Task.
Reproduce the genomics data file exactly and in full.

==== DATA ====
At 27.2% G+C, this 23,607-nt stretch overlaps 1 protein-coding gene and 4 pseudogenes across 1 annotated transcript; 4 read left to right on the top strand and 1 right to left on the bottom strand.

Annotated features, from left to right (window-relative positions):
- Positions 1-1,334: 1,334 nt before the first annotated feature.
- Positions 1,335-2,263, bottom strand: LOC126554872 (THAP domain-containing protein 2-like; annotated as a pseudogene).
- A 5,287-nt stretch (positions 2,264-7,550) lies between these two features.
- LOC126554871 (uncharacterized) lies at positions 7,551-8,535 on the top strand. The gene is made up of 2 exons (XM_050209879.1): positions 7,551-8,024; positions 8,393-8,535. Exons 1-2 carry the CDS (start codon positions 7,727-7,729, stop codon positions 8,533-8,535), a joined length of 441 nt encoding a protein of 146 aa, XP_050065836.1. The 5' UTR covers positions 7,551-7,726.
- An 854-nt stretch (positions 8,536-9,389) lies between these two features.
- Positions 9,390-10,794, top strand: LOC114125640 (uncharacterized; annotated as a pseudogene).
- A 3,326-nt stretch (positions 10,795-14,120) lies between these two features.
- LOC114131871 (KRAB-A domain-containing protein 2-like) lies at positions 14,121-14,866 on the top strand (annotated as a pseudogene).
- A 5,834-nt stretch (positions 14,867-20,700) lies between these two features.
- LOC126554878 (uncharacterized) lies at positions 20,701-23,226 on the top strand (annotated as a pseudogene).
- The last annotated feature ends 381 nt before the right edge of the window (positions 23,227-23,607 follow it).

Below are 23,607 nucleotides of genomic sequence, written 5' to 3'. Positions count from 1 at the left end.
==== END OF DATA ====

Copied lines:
At 27.2% G+C, this 23,607-nt stretch overlaps 1 protein-coding gene and 4 pseudogenes across 1 annotated transcript; 4 read left to right on the top strand and 1 right to left on the bottom strand.

Annotated features, from left to right (window-relative positions):
- Positions 1-1,334: 1,334 nt before the first annotated feature.
- Positions 1,335-2,263, bottom strand: LOC126554872 (THAP domain-containing protein 2-like; annotated as a pseudogene).
- A 5,287-nt stretch (positions 2,264-7,550) lies between these two features.
- LOC126554871 (uncharacterized) lies at positions 7,551-8,535 on the top strand. The gene is made up of 2 exons (XM_050209879.1): positions 7,551-8,024; positions 8,393-8,535. Exons 1-2 carry the CDS (start codon positions 7,727-7,729, stop codon positions 8,533-8,535), a joined length of 441 nt encoding a protein of 146 aa, XP_050065836.1. The 5' UTR covers positions 7,551-7,726.
- An 854-nt stretch (positions 8,536-9,389) lies between these two features.
- Positions 9,390-10,794, top strand: LOC114125640 (uncharacterized; annotated as a pseudogene).
- A 3,326-nt stretch (positions 10,795-14,120) lies between these two features.
- LOC114131871 (KRAB-A domain-containing protein 2-like) lies at positions 14,121-14,866 on the top strand (annotated as a pseudogene).
- A 5,834-nt stretch (positions 14,867-20,700) lies between these two features.
- LOC126554878 (uncharacterized) lies at positions 20,701-23,226 on the top strand (annotated as a pseudogene).
- The last annotated feature ends 381 nt before the right edge of the window (positions 23,227-23,607 follow it).

Below are 23,607 nucleotides of genomic sequence, written 5' to 3'. Positions count from 1 at the left end.